But Australia can seemingly always rely on runs from their wicketkeeper (whoever they choose) and Wade stepped up to support Smith, who showed that he can be a world-beater.

Earlier, De Villiers had once again dazzled and David Miller can book his ticket to the World Cup, but the rest of the South African batting once again disappointed as they faded away to 267 for eight.

The Proteas are fortunate that they can call on De Villiers, already established as one of the all-time greats, as he was once again the mainstay of the innings, scoring 91 off 88 balls in another great display of skill and exquisite placement of the ball.

Miller was the one batsman to provide sturdy support to De Villiers, playing a fine knock of 45 off 61 balls as they set up the innings with a fourth-wicket stand of 122 in 20 overs.

But unlike South Africa, whose problems extend from the batting relying too heavily on De Villiers to dodgy death bowling, Australia can rely on their bowlers in the last 10 overs to really turn the screw. Once they removed Miller, caught in the covers in an attempt to hit over the top in the powerplay, they restricted the Proteas to a meagre 51 runs in the last 10 overs, while claiming four more wickets.

Fast bowler Mitchell Starc was outstanding with his mix of yorkers and slower balls as he finished with one for 40 in 10 overs – figures that don’t do justice to his performance. Fellow paceman Pat Cummins also bowled better than his figures of two for 61, being a threat throughout, while Faulkner was also brilliant at the death with his back-of-the-hand deliveries, finishing with two for 45.

South Africa will be concerned that De Kock continues to struggle at the top of the order, scratching his way to 17 off 38 balls before popping a lame return catch to off-spinner Maxwell, who had had him dropped at slip in his first over.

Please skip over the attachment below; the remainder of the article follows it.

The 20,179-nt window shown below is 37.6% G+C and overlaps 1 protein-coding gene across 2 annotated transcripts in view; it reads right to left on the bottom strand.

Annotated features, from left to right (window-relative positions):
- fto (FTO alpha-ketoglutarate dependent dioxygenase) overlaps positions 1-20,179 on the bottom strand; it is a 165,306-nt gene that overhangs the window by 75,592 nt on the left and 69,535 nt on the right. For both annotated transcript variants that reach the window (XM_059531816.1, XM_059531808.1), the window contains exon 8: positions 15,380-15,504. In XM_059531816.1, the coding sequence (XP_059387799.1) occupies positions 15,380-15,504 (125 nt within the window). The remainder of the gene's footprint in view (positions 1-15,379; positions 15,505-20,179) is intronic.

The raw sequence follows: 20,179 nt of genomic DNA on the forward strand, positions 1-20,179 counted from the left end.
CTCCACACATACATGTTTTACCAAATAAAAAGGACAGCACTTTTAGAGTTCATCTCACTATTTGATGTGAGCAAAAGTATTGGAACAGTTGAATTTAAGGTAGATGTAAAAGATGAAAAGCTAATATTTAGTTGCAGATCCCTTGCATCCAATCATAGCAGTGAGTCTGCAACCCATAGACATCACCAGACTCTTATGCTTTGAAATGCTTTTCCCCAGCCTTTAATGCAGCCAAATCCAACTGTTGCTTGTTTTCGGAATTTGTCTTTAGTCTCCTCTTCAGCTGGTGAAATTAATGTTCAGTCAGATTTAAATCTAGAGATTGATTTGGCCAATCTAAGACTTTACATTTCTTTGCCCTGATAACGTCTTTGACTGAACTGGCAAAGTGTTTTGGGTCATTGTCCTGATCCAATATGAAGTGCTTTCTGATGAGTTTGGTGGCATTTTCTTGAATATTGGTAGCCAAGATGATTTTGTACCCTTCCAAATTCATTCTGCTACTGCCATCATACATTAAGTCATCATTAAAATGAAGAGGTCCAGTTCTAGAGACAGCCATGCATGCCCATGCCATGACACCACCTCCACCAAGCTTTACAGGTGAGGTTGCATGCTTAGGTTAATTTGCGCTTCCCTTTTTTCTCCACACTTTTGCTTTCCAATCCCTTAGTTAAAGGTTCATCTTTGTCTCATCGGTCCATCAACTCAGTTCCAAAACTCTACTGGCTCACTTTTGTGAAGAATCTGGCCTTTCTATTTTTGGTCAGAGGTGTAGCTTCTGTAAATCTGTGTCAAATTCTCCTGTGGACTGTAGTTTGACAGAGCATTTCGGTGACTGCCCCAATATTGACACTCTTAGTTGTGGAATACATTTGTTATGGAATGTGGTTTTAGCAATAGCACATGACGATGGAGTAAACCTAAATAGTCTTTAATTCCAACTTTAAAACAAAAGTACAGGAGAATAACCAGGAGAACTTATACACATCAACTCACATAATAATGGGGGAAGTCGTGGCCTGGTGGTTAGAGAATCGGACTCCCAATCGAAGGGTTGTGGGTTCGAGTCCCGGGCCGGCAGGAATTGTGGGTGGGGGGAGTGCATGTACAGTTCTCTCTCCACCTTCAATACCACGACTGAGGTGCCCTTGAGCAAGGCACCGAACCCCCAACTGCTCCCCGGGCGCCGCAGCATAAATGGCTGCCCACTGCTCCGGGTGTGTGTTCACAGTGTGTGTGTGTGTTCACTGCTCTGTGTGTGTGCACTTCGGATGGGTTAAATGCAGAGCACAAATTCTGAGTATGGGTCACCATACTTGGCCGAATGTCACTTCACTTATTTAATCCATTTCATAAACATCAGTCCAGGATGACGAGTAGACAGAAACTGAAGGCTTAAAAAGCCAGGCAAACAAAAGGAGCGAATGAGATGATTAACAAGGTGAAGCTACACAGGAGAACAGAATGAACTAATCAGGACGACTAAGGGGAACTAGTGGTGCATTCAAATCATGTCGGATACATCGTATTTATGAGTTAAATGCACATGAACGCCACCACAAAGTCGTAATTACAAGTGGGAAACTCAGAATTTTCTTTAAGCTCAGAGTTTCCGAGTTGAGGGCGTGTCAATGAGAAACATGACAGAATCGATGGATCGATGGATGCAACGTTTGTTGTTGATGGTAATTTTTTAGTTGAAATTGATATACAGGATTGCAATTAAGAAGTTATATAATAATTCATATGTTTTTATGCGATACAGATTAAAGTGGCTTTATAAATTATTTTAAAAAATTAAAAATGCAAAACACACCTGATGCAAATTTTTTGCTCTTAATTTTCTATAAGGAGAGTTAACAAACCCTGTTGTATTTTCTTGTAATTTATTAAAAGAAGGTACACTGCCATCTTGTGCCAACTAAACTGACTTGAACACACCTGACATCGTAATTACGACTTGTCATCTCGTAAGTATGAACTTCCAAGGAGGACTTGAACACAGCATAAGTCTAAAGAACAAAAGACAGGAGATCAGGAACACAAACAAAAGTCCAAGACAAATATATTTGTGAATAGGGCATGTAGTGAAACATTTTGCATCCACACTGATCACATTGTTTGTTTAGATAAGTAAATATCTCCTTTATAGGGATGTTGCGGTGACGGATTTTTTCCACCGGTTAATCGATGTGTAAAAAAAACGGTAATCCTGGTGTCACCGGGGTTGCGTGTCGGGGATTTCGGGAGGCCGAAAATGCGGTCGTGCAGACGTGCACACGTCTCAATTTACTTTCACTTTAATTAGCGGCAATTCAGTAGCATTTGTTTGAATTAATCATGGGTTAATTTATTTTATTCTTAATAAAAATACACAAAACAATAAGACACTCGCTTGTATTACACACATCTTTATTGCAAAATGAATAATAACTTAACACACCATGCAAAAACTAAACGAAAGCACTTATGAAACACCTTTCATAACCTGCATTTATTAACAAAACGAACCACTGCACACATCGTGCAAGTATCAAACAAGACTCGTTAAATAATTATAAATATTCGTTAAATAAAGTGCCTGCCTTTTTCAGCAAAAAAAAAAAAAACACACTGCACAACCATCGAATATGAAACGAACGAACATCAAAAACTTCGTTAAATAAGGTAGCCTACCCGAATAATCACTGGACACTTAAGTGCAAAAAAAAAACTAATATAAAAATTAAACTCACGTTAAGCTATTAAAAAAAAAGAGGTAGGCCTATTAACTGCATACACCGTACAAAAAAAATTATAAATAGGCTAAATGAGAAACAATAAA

Fellow opener Amla was looking good, however, as he cruised to 18 off 20 balls. He had identified the balls to go after well, collecting three fours, and was quite within his rights to pull the shortish delivery Nathan Coulter-Nile bowled to him in the sixth over, but unfortunately he hit it straight to midwicket, where Cummins hung on to a sharp, dipping catch.

Faf du Plessis also looked in good touch as he scored 28 off 37 balls as South Africa reached 70 for one in the 16th over. But Cummins, returning after Du Plessis had hit him for two fours in his previous over in the first powerplay, got some extra bounce outside off stump and found the edge of an attempted steer, the ball nestling safely in wicketkeeper Wade’s gloves.

De Kock had fallen in the previous over and South Africa were in some strife on 79 for three.

But De Villiers once again showed that he is in a different league, improvising brilliantly, while still playing off the basis of a sound technique, and hardly ever seeming to take a risk. He only collected six boundaries, but scored at better than a run-a-ball on a slowish pitch without breaking a sweat.

With the bowlers at their mercy – Australia’s attack was also one short when Coulter-Nile limped off with a hamstring strain – both set batsmen found ways to get out. Miller was trying to hit over the top in the powerplay, but could only skew Faulkner high into the covers, while De Villiers charged down the pitch to Cummins and was reaching for a slower-ball bouncer, a tennis-like shot going to deep midwicket.

After that, the remaining batsmen could not find ways to dominate the impressive Australian attack, with Farhaan Behardien managing just 22 off 23 balls.

 http://citizen.co.za/278833/australia-v-sa-mcg-sa-innings/